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Daytona Law School Idea Hits Snag

 

Daytona city officials said that the former police department on Nova Road is not going to be used as a law school, according to a report in the Daytona Beach News-Journal.

 

The officials from the city said that they have been erroneously telling business partners from Jacksonville who wanted to start a law school in the building that it had 55,000 square feet of space available for use. An appraisal on the building actually found that there is just 38,000 square feet of usable space, which leaves the partners short of what they needed.



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“We’re somewhere between shell-shocked and disappointed,” said Jacksonville attorney Eric Smith, a partner on the project. “We had started to look for contractors.”

 

Jim Catlett, of Infinity Global Solutions, said, “Basically we mis-invested a lot of money and time trying to put 10 pounds of sugar in a five-pound bag.”

 

Both men said that they will start to look for a different building in Daytona Beach that will have more space available. Catlett noted that an accredited law school needs at least 55,000 square feet to operate but anywhere from 75,000-80,000 square feet is optimal for offices, classrooms and a law library.

 

Officials from the city said they were referencing old information about the building and did not realize the difference in size until the appraisal occurred. Catlett said that the partners do not have the option of building a new structure for the law school. This means that they will be searching for buildings in Daytona Beach with anywhere from 60,000-80,000 square feet.

 

“Daytona Beach has a thriving, growing, ambitious academic community” Smith said. Smith has worked as a law professor in the past. “We’re temporarily deterred. We’ll make it work.” Smith will serve as the president and chief operating officer for the law school.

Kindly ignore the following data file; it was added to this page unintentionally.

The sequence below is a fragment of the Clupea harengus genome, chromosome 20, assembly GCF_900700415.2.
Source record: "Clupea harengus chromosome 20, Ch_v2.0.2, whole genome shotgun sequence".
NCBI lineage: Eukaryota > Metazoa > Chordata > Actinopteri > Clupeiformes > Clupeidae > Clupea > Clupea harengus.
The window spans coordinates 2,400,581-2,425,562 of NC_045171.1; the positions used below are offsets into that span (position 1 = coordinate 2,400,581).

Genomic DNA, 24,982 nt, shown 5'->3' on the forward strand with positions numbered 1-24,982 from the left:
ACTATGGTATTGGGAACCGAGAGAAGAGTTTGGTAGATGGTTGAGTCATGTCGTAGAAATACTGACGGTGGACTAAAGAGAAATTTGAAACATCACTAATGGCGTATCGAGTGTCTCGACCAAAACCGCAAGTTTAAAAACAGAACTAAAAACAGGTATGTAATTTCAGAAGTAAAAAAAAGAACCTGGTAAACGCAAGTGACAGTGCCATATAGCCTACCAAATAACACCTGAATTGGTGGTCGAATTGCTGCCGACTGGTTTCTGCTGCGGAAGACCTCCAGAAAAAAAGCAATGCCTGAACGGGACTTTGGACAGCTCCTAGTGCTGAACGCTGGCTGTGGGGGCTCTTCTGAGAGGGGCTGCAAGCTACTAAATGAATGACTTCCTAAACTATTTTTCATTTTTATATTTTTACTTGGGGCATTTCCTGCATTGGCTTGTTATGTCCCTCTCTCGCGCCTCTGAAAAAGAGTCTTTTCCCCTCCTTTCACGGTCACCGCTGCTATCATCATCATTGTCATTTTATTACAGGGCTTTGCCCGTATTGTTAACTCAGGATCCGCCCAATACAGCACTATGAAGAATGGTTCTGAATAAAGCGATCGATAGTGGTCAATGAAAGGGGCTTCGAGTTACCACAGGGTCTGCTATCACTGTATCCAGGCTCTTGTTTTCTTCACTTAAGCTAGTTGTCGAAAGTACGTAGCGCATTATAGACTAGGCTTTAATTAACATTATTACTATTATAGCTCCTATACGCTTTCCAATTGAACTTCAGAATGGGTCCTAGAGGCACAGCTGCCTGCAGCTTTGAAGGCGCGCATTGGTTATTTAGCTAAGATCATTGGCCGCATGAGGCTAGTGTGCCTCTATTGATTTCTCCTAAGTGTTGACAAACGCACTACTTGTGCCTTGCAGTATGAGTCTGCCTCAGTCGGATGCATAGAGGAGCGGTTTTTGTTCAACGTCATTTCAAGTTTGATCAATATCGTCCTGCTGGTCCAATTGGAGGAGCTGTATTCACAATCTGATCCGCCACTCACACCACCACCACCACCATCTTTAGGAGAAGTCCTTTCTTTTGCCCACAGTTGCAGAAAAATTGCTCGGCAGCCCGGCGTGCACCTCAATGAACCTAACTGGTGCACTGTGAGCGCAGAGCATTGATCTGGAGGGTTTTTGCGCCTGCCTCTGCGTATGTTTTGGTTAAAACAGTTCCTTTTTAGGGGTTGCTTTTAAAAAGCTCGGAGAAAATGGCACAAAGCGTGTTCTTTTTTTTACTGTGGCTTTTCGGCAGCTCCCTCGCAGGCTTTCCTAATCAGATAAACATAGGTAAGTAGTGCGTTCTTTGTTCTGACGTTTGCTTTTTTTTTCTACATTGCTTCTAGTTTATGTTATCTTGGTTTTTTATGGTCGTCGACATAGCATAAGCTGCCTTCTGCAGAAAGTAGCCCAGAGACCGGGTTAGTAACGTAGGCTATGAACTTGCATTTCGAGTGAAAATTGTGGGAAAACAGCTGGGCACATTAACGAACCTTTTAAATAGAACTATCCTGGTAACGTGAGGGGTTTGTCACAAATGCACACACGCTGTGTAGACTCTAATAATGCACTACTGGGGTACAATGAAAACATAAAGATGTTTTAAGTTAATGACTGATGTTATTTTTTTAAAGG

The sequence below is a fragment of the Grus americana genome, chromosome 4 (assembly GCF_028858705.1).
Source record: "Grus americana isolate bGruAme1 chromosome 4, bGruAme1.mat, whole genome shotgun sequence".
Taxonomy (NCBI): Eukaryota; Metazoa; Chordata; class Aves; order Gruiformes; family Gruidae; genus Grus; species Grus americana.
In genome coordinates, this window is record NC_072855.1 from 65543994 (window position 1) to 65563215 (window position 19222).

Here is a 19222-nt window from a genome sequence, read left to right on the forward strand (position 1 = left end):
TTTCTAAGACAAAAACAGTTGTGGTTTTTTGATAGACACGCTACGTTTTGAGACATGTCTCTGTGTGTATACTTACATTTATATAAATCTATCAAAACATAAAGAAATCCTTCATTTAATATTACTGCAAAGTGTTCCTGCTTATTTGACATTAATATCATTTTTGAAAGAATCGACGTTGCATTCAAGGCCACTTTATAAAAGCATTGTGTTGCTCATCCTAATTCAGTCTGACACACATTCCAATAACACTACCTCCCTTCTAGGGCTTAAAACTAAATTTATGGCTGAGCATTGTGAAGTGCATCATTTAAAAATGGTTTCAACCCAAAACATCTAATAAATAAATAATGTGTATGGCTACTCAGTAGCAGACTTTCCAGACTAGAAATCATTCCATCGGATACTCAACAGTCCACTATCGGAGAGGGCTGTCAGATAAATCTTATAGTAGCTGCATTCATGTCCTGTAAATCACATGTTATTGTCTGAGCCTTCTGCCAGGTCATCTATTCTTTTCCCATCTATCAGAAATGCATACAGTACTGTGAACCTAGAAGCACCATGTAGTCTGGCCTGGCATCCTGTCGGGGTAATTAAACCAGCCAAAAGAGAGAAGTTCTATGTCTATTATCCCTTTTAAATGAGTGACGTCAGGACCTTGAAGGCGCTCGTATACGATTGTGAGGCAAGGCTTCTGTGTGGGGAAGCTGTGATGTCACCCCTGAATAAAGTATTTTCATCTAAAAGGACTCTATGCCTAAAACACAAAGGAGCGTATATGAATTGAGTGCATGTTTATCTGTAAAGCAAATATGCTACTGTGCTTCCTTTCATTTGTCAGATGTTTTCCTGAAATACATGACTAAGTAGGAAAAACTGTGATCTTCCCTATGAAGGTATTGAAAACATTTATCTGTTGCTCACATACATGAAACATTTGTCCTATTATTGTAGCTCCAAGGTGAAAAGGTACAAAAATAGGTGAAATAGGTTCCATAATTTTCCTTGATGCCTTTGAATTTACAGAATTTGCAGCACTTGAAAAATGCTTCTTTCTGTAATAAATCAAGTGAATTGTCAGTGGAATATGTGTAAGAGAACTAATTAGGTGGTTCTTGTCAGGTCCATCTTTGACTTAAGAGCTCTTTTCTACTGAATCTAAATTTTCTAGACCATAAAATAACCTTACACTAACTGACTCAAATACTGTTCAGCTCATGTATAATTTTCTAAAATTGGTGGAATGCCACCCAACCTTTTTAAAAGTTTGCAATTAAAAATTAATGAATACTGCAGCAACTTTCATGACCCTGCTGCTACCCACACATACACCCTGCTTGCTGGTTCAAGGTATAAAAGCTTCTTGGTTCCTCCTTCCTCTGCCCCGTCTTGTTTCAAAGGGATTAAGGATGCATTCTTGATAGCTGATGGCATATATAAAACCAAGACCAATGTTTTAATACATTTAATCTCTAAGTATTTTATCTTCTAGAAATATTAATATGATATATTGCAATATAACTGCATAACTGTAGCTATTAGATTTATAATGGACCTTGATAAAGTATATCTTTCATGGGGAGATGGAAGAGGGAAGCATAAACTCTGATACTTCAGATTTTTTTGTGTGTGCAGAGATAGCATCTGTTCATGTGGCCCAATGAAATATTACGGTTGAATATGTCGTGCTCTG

The third partner in the law school venture is Jacksonville attorney Steven Nemerson. The law school would be independent and be able to hold 600 students and roughly 30 full-time faculty.

 

The appraisal took place three weeks ago, with Catlett saying, “Needless to say we’re disappointed, but we understand. I don’t think anyone was trying to sabotage us. … I appreciate the city’s efforts. Everyone was very nice.”

 

Ken McGee, a member of the Midtown board, said, “It gives us an opportunity to look at an expanded project up to International Speedway Boulevard. That strip of ISB is important to the gateway aspect of getting into downtown.”

 

The city has yet to say what it will do with the former police department building.

 

“The ultimate goal,” Deputy City Manager Paul McKitrick said, “is to have the property become a job creating commercial use that contributes to the city and Midtown Redevelopment Area tax base.”

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Posted by on December 3, 2012. Filed under Law School News. You can follow any responses to this entry through the RSS 2.0. You can skip to the end and leave a response. Pinging is currently not allowed.